A big part of the Carpentries success is the two-day workshop format, but that hasn’t stopped countless instructors over the years speculating about the great things we could teach if only we had more time. With an entire semester, for instance, you could take researchers through the entire lifecycle of a data analysis project, from the initial setup and code development through to a fully automated data processing pipeline and published software package. A small group of us decided to act on that speculation a few years ago, and set about writing Research Software Engineering with Python. It effectively represents our attempt at lesson materials for a Software Carpentry workshop that runs for the duration of a university semester course.
The book follows Amira and Sami as they work together to write a software package to address a real research question. The data analysis task relates to a fascinating result in the field of quantitative linguistics. Zipf’s Law states that the second most common word in a large body of text appears half as often as the most common, the third most common appears a third as often, and so on. To test whether Zipf’s Law holds for a collection of classic novels that are freely available from Project Gutenberg, Amira and Sami write a software package that counts and analyses the word frequency distribution in any arbitrary body of text.
In the process of writing and publishing this Python package to verify Zipf’s Law, the book covers how to do the following:
- Organise small and medium-sized data science projects.
- Use the Unix shell to efficiently manage your data and code.
- Write Python programs that can be used on the command line.
- Use Git and GitHub to track and share your work.
- Work productively in a small team where everyone is welcome.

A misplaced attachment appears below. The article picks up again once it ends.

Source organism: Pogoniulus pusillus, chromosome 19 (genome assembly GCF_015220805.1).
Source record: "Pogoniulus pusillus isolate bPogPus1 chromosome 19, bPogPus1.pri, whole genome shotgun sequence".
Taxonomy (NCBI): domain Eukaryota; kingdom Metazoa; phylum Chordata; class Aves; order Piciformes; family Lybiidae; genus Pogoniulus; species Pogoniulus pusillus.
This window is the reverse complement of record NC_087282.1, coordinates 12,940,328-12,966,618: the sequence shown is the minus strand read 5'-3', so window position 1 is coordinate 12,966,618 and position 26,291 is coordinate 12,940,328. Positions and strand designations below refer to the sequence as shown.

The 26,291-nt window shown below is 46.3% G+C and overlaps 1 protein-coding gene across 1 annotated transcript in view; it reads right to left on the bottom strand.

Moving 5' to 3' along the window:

- Use Make to automate complex workflows.
- Enable users to configure your software without modifying it directly.
- Test your software and know which parts have not yet been tested.
- Find, handle, and fix errors in your code.
- Publish your code and research in open and reproducible ways.
- Create Python packages that can be installed in standard ways.
The book is available for purchase now (we’re donating all proceeds to The Carpentries) and the content and associated code is licensed under a CC-BY 4.0 and MIT License, so there’s also a freely available web version. A corresponding book for R users is also currently under development (see the live development version here).
Much of the content in the early chapters of the book borrows from existing Software Carpentry lessons (e.g. unix shell, version control), but the later chapters cover a number of topics that either aren’t included in the current Carpentries lessons at all, or that are currently only at the Incubator stage of development (e.g. elements of the program configuration, error handling, provenance tracking and python packaging chapters). The book might therefore be a useful reference for people developing new lessons.
Comments and suggestions are more than welcome at the book’s GitHub repository – we’d be particularly keen to hear from anyone (before, during or after) who uses it as a textbook for a university semester course or an extended Carpentries-style workshop.